It's exactly as Thom said--those who are really interested in copying Bluray video will do so. Using a computer or some dubiously illegal little black box with HDMI in/out, it will be a cinch. This is only hurting the average consumer. It's especially mean-spirited when you consider the people who are responsible for HD video's success in the first place, the enthusiasts and early adopters. Forcing them to pony up hundreds or thousands of dollars once more to upgrade their TV is just a stab in the back.

Reply Score: 2

NeoX Member since:
2006-02-19

Exactly and those nice HDTV's that came out before HDMI are going to suck so much worse then an old analog set in regards to SD. Let's be real here that some LCD flat panels are not the best for displaying SD pictures. Sometimes old CRTs look better playing SD content then that nice shiny 1080p HDTV that won't upscale the signal. "Hey is that blur effect part of the movie?" ;-)

Edited 2010-02-21 01:28 UTC

Reply Score: 1

What?
by RIchard James13 on Sat 20th Feb 2010 11:57 UTC
RIchard James13
Member since:
2007-10-26

After January 1, 2011, the producers of Blu-ray disks will be able to include an "Image Constraint Token" with any Blu-ray disk which will disable HD over component video, limiting it to a 480i/576i resolution - even though your player is perfectly capable, and bought well before the cut-off date. They want to ensure that HD content only runs through HDMI.

This might be a stupid question but can you actually get higher than 480i/576i on composite? Isn't the limitations of composite video why we are using HDMI in the first place?

Reply Score: 1

RE: What?
by Thom_Holwerda on Sat 20th Feb 2010 12:09 UTC in reply to "What?"
Thom_Holwerda Member since:
2005-06-29

Composite != component.

Reply Score: 1

RE: What?
by arpan on Sat 20th Feb 2010 12:11 UTC in reply to "What?"
arpan Member since:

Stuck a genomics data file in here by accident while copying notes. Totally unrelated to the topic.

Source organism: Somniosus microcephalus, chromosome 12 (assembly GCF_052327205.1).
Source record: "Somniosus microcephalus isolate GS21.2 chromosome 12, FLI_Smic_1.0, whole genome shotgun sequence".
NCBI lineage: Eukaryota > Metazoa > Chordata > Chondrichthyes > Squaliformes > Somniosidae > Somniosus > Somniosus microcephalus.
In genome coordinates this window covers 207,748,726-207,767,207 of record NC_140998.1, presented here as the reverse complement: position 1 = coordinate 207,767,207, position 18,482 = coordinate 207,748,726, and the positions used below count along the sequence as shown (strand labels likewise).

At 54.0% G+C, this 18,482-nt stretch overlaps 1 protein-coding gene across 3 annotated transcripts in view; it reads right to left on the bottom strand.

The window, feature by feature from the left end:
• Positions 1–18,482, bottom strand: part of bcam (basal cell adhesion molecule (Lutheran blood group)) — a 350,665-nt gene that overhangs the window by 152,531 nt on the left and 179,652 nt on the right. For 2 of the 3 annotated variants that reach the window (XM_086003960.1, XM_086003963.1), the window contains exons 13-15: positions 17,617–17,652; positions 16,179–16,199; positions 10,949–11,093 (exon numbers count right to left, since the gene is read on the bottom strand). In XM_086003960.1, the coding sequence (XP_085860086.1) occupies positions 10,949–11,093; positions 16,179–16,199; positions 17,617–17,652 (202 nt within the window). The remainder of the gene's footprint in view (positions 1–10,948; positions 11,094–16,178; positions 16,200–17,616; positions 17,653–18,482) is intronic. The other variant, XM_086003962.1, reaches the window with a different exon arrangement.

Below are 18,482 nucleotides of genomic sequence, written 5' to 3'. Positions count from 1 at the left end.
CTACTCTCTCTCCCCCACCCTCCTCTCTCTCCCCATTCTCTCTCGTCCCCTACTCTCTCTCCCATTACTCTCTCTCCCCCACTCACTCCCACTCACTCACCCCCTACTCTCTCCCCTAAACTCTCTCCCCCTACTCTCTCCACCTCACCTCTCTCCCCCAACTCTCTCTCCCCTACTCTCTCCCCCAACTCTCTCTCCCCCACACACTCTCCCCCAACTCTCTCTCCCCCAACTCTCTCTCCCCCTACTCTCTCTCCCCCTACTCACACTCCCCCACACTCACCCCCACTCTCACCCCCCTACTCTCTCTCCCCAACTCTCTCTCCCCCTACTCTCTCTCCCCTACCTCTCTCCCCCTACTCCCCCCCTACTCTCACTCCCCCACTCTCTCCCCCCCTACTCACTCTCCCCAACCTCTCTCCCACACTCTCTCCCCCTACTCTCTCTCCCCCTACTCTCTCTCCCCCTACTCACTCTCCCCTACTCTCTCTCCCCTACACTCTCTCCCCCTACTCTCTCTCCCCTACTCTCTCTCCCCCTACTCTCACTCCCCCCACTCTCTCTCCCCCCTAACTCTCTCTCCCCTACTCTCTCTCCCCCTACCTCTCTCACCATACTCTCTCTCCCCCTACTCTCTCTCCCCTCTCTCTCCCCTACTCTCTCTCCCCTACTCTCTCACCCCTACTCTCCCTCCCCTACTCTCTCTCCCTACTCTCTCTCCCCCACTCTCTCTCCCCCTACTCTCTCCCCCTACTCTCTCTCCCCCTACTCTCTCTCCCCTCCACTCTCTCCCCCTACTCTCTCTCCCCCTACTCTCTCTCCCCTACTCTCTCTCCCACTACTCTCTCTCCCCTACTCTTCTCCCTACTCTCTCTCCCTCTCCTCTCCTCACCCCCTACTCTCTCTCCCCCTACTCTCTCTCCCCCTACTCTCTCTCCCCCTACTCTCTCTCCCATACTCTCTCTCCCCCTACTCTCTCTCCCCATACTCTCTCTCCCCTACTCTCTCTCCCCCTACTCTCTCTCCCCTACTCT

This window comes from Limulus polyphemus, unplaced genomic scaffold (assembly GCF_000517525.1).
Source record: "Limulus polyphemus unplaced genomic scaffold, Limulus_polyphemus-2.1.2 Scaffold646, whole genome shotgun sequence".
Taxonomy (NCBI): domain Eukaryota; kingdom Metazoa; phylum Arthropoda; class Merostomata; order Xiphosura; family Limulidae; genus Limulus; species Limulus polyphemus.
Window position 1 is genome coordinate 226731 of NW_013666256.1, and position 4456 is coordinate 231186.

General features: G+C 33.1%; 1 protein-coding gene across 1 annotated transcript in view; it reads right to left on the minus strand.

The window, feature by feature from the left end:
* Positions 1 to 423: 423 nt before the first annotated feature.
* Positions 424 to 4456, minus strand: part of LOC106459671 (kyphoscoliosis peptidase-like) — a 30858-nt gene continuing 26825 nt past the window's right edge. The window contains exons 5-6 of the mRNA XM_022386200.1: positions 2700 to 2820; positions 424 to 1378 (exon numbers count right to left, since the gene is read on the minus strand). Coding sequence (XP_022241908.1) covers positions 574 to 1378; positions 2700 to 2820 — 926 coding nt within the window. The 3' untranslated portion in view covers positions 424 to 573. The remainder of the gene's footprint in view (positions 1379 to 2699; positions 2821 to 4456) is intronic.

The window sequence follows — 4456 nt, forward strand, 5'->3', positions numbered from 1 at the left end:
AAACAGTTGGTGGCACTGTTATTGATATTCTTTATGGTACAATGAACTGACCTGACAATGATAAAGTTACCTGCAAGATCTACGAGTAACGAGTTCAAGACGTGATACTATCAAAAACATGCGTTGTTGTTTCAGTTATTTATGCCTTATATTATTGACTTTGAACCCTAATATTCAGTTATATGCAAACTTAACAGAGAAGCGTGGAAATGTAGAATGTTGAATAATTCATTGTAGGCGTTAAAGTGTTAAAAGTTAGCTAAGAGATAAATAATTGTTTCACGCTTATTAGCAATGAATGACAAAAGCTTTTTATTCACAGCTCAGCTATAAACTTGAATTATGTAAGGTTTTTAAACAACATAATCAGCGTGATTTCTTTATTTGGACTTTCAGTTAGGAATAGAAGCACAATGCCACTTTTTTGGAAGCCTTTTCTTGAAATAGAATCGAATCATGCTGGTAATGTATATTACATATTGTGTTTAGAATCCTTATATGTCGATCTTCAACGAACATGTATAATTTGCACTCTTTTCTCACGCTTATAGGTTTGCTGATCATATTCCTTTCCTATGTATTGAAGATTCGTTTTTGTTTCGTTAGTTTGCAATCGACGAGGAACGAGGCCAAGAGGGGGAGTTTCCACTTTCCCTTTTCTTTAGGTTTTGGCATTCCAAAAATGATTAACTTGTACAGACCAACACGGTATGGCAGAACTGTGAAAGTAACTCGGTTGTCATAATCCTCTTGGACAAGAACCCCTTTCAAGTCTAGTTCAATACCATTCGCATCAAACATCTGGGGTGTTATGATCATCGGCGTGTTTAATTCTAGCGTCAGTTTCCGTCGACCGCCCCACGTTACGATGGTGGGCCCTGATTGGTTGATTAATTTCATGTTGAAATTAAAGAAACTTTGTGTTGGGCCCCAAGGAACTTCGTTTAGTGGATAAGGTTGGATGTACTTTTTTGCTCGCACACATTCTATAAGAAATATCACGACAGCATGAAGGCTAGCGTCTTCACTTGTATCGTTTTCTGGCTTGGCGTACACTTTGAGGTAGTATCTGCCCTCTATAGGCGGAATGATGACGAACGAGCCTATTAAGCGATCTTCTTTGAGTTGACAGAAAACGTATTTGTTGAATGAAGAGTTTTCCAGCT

2006-07-30

Take a look at the stuff you quoted. They're talking about component video, not composite.

See here:

http://en.wikipedia.org/wiki/Component_video

Component video is capable of carrying signals such as 480i, 480p, 576i, 576p, 720p, 1080i and 1080p[1], and new high definition TVs support the use of component video up to their native resolution.


Edited 2010-02-20 12:12 UTC

Reply Score: 1

Bits vs Service
by shiva on Sat 20th Feb 2010 20:52 UTC
shiva
Member since:
2007-01-24

The problem is that companies want to sell us bits and want to convince us that bits are like physical things that have scarcity (in economic sense)

http://en.wikipedia.org/wiki/Scarcity

Digital copying is perfect, easy and very cheap and this fact will exterminate the need of intermediates like recording companies.

They should to sell you SERVICES and CONVENIENCE. I, for example, buy musical DVDs from my favorite artists because I want to help them and because it is convenient for me have a physical DVD to play on my house. But I have also many pirated and non pirated (ripped from original CD/DVD) mp3 and video files on my computer from artists wich I am not a big fan or movies that I cannot buy or that don't are sufficient good to pay for them.

I also bought many versions of commercial linux distributions with pleasure but I never buy a non-OEM windows license because I don't like it. And I only pay for some OEM windows licenses because there are not an alternative.

Reply Score: 2

RE: Bits vs Service
by nt_jerkface on Sat 20th Feb 2010 23:41 UTC in reply to "Bits vs Service"